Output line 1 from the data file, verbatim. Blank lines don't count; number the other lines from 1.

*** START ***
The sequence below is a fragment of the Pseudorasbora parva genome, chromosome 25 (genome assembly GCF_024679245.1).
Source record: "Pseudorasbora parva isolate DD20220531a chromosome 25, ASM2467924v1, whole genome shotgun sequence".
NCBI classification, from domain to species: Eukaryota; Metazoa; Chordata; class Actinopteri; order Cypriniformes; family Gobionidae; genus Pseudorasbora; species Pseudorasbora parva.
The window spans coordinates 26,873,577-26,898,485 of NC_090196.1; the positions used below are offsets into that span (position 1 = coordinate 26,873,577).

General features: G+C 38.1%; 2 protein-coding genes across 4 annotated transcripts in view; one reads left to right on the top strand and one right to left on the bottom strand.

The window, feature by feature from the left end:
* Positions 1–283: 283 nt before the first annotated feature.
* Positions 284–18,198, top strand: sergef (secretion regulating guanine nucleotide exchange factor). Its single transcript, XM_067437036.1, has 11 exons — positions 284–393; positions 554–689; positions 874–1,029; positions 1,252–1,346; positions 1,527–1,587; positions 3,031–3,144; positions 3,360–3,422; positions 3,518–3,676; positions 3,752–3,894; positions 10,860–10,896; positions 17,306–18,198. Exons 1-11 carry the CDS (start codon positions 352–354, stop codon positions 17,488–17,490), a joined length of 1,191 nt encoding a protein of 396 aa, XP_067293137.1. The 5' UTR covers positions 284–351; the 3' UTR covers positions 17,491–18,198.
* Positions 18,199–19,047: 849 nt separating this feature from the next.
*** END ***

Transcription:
The sequence below is a fragment of the Pseudorasbora parva genome, chromosome 25 (genome assembly GCF_024679245.1).